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Chemistry Lab

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Submitted By mcauliffed
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Physical properties of Elements & chemical properties of Elements

Purpose- The purpose of this lab is to look closely at properties that differentiate metals from nonmetals, and then to see how the reactivity of metals differ within a group and within a period
Procedure- (Part 1). First you must put on googles because we are working with chemicals that could damage your eye sight if got in eye. Then you obtain a spot plate and obtain 1 sample of each element and be sure not to use your fingers while doing this. Next you get a conductivity tester, then observe elements and record color, whether the element is malleable or brittle, and if it conducts electricity. After that you identify if the sample is a metal, nonmetal, or metalloid. Lastly you clean up your area and return the nonmetals and the conductivity tester.
(Part 2). The first step is you must have googles on. You then return all the nonmetals, and get one more sample of each metal, but do NOT use your fingers. Then record your observations about each metal in data table 2. After that clean out your spot plate then place spot place over a blank piece of paper, next locate three wells that are not adjacent to each other and label them as magnesium, aluminum, and calcium. Your next step is to add 10 drops of distilled water to the three well and then add 1 drop of litmus to each well too then record the color of the liquids in the data table. Also add 1 piece of the appropriate metal to the wells and record observations in data table 2. Poor contents of spot plate into waste disposal container and wash and dry the spot plate. Lastly repeat steps 5-8 with HCL.

Data Table 1: Element | Solid, liquid, gas? | Malleable or brittle | Conduct electricity? | Metal, nonmetal, or metalloid | sulfur | solid | brittle | None conductive | Non metal | carbon | solid | brittle | conductive | metalloid | Aluminum | solid | malleable | conductive | metal | Calcium | solid | brittle | conductive | metalloid | Magnesium | solid | malleable | conductive | metal |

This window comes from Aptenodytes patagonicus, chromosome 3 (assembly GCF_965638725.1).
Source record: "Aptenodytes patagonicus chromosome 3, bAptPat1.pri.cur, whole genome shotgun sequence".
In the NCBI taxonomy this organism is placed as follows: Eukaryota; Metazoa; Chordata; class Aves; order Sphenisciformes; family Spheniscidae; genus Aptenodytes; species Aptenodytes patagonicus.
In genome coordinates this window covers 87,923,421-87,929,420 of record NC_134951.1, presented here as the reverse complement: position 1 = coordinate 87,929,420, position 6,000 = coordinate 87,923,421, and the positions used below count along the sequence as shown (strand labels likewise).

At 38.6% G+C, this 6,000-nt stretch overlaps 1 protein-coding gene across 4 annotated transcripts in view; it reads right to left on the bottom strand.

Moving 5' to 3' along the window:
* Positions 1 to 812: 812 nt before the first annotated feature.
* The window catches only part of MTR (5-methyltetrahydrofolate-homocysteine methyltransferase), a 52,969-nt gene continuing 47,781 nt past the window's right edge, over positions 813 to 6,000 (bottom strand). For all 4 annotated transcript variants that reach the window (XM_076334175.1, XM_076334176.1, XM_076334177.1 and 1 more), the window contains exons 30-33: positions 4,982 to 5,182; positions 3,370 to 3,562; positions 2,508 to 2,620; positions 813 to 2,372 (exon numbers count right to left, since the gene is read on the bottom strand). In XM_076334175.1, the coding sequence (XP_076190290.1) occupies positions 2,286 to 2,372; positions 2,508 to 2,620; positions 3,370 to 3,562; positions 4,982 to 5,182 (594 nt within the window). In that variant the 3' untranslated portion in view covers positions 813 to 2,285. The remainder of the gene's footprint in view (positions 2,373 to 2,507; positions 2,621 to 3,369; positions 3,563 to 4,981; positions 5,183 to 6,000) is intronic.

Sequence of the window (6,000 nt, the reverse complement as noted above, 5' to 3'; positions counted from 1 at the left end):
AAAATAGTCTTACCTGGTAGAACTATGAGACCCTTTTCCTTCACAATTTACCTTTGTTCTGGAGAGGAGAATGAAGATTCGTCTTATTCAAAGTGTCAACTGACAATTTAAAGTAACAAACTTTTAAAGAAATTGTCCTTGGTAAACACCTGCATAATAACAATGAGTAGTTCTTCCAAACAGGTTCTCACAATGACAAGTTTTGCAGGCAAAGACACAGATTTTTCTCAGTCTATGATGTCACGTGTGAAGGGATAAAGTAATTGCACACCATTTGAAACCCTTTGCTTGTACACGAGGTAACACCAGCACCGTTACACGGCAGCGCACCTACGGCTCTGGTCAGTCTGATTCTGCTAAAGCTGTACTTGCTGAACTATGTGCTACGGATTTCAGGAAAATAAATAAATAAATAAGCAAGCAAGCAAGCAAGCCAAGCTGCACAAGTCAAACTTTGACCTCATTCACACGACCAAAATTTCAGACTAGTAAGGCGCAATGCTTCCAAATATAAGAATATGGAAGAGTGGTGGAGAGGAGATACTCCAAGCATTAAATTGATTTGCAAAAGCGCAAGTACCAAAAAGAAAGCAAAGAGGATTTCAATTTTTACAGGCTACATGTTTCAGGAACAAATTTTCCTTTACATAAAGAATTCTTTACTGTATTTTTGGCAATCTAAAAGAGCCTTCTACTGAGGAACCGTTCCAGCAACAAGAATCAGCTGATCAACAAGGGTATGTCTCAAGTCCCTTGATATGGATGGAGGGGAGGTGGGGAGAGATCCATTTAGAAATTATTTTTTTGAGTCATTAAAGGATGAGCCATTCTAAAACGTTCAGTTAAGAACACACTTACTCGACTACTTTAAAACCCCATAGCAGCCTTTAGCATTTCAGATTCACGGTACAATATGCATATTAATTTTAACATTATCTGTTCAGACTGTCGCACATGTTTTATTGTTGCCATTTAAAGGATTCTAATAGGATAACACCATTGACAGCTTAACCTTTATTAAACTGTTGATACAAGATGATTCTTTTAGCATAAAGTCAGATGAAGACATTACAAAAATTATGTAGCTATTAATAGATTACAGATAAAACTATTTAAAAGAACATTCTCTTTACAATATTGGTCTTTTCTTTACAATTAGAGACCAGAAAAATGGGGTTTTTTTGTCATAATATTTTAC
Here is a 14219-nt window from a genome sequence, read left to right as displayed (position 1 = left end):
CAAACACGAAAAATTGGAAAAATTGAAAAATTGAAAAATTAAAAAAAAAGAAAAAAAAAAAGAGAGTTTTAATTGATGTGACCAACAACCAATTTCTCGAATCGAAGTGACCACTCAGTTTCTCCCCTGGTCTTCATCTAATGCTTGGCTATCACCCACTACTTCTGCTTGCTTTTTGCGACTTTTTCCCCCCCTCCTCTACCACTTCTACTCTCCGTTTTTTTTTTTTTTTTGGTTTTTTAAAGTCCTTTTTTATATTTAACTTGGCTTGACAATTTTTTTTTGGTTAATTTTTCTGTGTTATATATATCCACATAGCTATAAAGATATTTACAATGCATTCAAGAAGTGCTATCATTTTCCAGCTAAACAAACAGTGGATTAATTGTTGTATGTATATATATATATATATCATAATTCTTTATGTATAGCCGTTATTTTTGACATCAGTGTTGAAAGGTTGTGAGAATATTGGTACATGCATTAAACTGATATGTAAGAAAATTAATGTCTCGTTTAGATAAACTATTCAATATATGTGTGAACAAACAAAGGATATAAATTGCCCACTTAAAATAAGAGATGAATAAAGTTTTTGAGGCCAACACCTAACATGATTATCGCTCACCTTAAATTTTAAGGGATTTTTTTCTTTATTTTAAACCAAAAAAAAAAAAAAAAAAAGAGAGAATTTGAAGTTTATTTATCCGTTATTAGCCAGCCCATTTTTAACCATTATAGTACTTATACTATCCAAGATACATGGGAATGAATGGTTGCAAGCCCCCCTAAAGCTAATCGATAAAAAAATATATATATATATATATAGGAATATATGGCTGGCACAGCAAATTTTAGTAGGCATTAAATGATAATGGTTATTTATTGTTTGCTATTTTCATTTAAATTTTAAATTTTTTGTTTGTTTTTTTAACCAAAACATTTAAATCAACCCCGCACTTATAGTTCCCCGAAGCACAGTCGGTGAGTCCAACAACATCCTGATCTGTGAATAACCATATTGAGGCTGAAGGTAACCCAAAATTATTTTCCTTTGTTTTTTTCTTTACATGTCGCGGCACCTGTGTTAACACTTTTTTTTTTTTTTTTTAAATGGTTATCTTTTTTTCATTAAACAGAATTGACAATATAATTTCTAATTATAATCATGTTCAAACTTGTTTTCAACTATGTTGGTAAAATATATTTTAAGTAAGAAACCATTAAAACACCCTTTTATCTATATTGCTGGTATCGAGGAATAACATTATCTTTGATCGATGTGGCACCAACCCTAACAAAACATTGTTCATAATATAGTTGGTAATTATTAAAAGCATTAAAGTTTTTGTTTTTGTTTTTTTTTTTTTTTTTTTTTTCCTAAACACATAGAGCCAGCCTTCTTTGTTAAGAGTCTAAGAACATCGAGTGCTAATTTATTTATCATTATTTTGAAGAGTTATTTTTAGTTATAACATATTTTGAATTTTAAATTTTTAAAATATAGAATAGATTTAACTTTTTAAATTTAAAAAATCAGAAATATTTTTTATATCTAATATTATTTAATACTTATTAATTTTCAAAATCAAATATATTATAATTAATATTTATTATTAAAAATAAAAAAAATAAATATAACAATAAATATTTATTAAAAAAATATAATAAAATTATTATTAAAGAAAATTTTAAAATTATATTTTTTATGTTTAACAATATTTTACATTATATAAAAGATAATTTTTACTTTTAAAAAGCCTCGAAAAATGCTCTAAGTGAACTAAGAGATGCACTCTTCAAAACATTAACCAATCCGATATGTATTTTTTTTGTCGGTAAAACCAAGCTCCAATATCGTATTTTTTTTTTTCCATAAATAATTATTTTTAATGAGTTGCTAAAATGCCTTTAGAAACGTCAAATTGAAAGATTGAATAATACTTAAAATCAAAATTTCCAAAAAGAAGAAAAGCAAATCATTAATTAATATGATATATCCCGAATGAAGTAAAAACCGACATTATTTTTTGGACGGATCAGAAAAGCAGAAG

Data Table 2: | No metal | Magnesium | aluminum | Calcium | Initial observation | Clear, liquid | Malleable, silver, thin | Silver, thin, conductive, malleable | Gray, solid, brittle, conductive | Water (with litmus) | Nothing, small red tint | No color change | Nothings changed | Turned purple & blue then smoked then turned white | HCI (with litmus) | nothing | Yellowish, green, small bubbles | Nothing changed | Bubbled, red, smoked to white |

Data Table 3: | lithium | Potassium | Initial observation | Soft, shinny | Sand like, soft, metal, dark gray, malleable | Water (with litmus) | Turning purple to blue, bubbles/ gas, slow reaction | Turned light red then flames turned to a blue/ purple color, fast reactive time |

Questions: 1) Metals are located in the middle area on the periodic table. nonmetals are located on the right side of the periodic table. Aluminum has characteristics of metals and nonmetals the dark zig zag line on the periodic table indicates the separation of metals from nonmetals Calcium is more reactive then magnesium because when both water with litmus and HCI with litmus was put in with calcium it reacted by changing colors and bubbling. In magnesium there was no color change when water with litmus was added and when HCI with litmus was it only reacted in small bubbles and a light color change. Magnesium is more reactive then aluminum because magnesium turned a different color and got small bubbles when HCI was added. Nothing changed at all for aluminum. Potassium is more reactive then lithium because it took a lot longer for lithium to react then it did not potassium. Also potassium had a much bigger reaction. Least reactive to most reactive- no metal, aluminum, magnesium, lithium, calcium, & potassium as you go to the right on the periodic table the reactivity goes down as you go down the periodic table it gets more reactive least to most reactive- K, Na, Mg

Conclusion- The purpose of this lab is to look closely at properties that differentiate metals from nonmetals, and then to see how the reactivity of metals differ within a group and within a period. We accomplished figuring out which elements are more reactive than others. When you go left to right they become more less like metals and more like nonmetals. Another test I could do is see how each element reacts in gasoline.…...

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